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https://www.readbyqxmd.com/read/28427021/risk-factors-for-learning-problems-in-youth-with-psychogenic-non-epileptic-seizures
#1
Julia Doss, Rochelle Caplan, Prabha Siddarth, Brenda Bursch, Tatiana Falcone, Marcy Forgey, Kyle Hinman, W Curt LaFrance, Rebecca Laptook, Richard Shaw, Deborah Weisbrot, Matthew Willis, Sigita Plioplys
OBJECTIVES: This study examined the risk factors for learning problems (LP) in pediatric psychogenic non-epileptic seizures (PNES) and their specificity by comparing psychopathology, medical, cognitive/linguistic/achievement, bullying history, and parent education variables between subjects with PNES with and without LP and between subjects with PNES and siblings with LP. METHODS: 55 subjects with PNES and 35 siblings, aged 8-18years, underwent cognitive, linguistic, and achievement testing, and completed somatization and anxiety sensitivity questionnaires...
April 17, 2017: Epilepsy & Behavior: E&B
https://www.readbyqxmd.com/read/28425776/development-of-the-aboriginal-communication-assessment-after-brain-injury-acaabi-a-screening-tool-for-identifying-acquired-communication-disorders-in-aboriginal-australians
#2
Elizabeth M Armstrong, Natalie Ciccone, Deborah Hersh, Judith Katzenellebogen, Juli Coffin, Sandra Thompson, Leon Flicker, Colleen Hayward, Deborah Woods, Meaghan McAllister
PURPOSE: Acquired communication disorders (ACD), following stroke and traumatic brain injury, may not be correctly identified in Aboriginal Australians due to a lack of linguistically and culturally appropriate assessment tools. Within this paper we explore key issues that were considered in the development of the Aboriginal Communication Assessment After Brain Injury (ACAABI) - a screening tool designed to assess the presence of ACD in Aboriginal populations. METHOD: A literature review and consultation with key stakeholders were undertaken to explore directions needed to develop a new tool, based on existing tools and recommendations for future developments...
February 21, 2017: International Journal of Speech-language Pathology
https://www.readbyqxmd.com/read/28414029/how-well-does-capture%C3%A2-translate-an-exploratory-analysis-of-a-copd-case-finding-method-for-spanish-speaking-patients
#3
Wilson A Quezada, Beth A Whippo, Patricia A Jellen, Nancy K Leidy, David Mannino, Katherine J Kim, MeiLan K Han, Julia F Houfek, Barry Make, Karen G Malley, Catherine A Meldrum, Stephen Rennard, Barbara P Yawn, Fernando Martinez, Byron M Thomashow
BACKGROUND: This study tested the properties of a Spanish translation of CAPTURE™ (COPD Assessment in Primary Care To Identify Undiagnosed Respiratory Disease and Exacerbation Risk) with selective use of peak expiratory flow (PEF). METHODS: Analyses of data from the Spanish-speaking cohort of the cross-sectional, case-control study used to develop CAPTURE. Translation procedures included forward and backward translation, reconciliation, and cognitive interviewing to assure linguistic and cultural equivalence...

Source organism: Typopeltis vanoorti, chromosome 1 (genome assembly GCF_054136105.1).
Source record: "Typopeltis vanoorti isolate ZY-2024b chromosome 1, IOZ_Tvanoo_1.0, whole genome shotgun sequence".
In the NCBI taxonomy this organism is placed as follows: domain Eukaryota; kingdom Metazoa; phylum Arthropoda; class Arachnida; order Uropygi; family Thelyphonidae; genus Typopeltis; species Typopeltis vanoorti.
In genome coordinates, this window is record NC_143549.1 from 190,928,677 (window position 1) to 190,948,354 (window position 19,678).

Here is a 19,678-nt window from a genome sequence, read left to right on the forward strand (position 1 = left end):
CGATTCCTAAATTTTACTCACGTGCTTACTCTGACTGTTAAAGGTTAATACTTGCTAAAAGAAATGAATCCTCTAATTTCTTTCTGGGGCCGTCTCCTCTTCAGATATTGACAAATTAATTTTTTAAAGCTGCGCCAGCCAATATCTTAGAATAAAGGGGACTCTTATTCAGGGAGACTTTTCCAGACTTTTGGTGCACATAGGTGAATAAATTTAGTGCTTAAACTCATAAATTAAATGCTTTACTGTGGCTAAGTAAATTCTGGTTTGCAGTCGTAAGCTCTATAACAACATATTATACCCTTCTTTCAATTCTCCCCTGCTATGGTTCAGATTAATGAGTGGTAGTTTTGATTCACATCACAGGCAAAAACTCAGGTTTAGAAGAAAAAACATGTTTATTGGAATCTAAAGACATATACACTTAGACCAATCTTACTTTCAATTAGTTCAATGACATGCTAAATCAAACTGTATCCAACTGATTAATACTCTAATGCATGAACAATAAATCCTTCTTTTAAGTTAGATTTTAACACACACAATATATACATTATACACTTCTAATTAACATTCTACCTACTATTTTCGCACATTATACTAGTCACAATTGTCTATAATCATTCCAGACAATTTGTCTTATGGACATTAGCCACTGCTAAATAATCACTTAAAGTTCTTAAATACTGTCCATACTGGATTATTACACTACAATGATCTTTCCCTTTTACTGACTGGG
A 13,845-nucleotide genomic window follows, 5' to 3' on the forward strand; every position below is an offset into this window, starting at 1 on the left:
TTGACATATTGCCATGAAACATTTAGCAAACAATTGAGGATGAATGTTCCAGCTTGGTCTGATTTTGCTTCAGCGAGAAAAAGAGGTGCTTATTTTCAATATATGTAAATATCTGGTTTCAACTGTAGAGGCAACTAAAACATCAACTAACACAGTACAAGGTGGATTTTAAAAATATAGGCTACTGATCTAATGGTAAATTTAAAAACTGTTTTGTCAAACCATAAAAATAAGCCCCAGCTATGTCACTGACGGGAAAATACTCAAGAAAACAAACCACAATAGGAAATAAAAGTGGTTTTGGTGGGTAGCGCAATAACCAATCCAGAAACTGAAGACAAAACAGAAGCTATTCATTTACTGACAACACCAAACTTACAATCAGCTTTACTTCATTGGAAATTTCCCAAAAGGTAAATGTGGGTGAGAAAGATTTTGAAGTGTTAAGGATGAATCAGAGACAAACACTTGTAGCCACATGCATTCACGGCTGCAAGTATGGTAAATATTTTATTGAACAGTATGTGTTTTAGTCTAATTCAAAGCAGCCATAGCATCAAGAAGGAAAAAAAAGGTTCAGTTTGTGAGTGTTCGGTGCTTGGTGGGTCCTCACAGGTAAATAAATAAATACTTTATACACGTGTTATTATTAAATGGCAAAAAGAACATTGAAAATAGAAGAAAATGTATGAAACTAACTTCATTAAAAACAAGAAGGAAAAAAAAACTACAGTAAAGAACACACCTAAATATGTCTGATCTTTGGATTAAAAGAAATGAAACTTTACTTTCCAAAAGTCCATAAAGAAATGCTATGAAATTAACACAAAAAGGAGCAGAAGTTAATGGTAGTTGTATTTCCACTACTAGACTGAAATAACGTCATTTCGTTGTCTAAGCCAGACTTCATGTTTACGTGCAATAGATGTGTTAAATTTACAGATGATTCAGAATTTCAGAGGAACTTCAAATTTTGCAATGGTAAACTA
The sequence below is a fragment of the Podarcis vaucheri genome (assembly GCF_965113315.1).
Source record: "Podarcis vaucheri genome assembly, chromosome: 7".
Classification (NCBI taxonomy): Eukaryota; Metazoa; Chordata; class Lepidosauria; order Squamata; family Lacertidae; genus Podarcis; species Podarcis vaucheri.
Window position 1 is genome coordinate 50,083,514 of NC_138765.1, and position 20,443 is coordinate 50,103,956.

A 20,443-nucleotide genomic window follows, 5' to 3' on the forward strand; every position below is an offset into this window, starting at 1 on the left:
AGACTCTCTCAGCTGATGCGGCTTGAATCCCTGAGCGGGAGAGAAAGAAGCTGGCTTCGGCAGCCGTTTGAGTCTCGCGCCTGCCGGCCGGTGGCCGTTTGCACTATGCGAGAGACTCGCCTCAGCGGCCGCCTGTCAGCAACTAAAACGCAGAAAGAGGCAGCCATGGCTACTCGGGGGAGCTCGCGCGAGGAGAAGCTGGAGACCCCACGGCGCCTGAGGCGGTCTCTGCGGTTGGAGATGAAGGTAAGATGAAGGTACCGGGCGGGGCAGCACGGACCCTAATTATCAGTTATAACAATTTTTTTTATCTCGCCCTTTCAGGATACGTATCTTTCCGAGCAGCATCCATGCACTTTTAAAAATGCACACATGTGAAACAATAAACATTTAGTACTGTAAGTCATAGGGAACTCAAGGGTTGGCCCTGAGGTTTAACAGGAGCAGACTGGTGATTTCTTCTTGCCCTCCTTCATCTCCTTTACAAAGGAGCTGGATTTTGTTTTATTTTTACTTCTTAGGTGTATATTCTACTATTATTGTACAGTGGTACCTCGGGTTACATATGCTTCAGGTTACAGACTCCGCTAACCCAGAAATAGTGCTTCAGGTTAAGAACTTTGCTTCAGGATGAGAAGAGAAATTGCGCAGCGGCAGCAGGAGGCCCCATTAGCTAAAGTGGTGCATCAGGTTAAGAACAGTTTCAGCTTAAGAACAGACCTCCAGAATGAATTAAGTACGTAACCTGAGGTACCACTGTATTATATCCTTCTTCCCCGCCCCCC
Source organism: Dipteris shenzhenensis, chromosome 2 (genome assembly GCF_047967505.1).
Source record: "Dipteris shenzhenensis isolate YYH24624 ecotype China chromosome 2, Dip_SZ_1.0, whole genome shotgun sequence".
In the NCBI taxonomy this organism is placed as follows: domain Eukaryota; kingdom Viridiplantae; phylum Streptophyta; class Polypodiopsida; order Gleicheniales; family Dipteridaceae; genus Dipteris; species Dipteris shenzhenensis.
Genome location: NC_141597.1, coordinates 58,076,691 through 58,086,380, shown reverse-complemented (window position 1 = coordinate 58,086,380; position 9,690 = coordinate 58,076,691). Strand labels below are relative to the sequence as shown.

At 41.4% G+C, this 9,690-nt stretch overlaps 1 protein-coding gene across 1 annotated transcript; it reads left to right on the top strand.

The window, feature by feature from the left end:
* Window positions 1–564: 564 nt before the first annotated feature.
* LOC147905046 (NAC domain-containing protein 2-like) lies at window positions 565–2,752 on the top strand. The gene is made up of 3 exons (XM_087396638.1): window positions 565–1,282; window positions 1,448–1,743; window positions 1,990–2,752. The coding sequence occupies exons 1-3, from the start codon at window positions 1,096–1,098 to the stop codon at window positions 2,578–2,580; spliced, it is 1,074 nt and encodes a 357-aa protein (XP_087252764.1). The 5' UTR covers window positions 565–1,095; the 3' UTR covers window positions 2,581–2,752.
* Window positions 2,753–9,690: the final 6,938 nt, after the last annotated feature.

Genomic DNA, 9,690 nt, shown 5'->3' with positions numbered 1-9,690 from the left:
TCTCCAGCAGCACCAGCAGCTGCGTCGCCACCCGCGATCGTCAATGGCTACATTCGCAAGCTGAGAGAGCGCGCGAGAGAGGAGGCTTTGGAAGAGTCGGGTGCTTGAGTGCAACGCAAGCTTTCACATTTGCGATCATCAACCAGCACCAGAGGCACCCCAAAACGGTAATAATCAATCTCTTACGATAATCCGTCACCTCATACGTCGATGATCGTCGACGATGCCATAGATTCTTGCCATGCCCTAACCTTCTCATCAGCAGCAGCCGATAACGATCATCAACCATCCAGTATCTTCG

April 13, 2017: Chest
https://www.readbyqxmd.com/read/28408788/apathy-and-reduced-speed-of-processing-underlie-decline-in-verbal-fluency-following-dbs
#4
Jennifer A Foley, Tom Foltynie, Ludvic Zrinzo, Jonathan A Hyam, Patricia Limousin, Lisa Cipolotti
Objective. Reduced verbal fluency is a strikingly uniform finding following deep brain stimulation (DBS) for Parkinson's disease (PD). The precise cognitive mechanism underlying this reduction remains unclear, but theories have suggested reduced motivation, linguistic skill, and/or executive function. It is of note, however, that previous reports have failed to consider the potential role of any changes in speed of processing. Thus, the aim of this study was to examine verbal fluency changes with a particular focus on the role of cognitive speed...
2017: Behavioural Neurology
https://www.readbyqxmd.com/read/28406332/development-of-an-eye-tracking-method-to-assess-mental-set-switching-in-people-with-aphasia
#5
Sabine Heuer, Melissa Lu Pinke
BACKGROUND: Deficits in cognitive flexibility contribute to impaired functional communication in people with aphasia. Understanding the relationship between functional communication and cognitive flexibility in people with neurologic communication disorders is important. However, traditional methods to assess mental set switching pose significant linguistic, cognitive and motoric response confounds. Eye-tracking methods have great potential to address these challenges. AIMS: The goal of this study was to develop and validate an eye-tracking method to index mental set switching in individuals without neurological impairment based upon performance on a nonlinguistic switching task...
April 13, 2017: Brain Injury: [BI]
https://www.readbyqxmd.com/read/28405906/cross-linguistic-transfer-in-bilinguals-reading-in-two-alphabetic-orthographies-the-grain-size-accommodation-hypothesis
#6
REVIEW
Marie Lallier, Manuel Carreiras
Reading acquisition is one of the most complex and demanding learning processes faced by children in their first years of schooling. If reading acquisition is challenging in one language, how is it when reading is acquired simultaneously in two languages? What is the impact of bilingualism on the development of literacy? We review behavioral and neuroimaging evidence from alphabetic writing systems suggesting that early bilingualism modulates reading development. Particularly, we show that cross-linguistic variations and cross-linguistic transfer affect bilingual reading strategies as well as their cognitive underpinnings...
April 12, 2017: Psychonomic Bulletin & Review
https://www.readbyqxmd.com/read/28398574/can-rdoc-help-find-order-in-thought-disorder
#7
Alex S Cohen, Thanh P Le, Taylor L Fedechko, Brita Elvevåg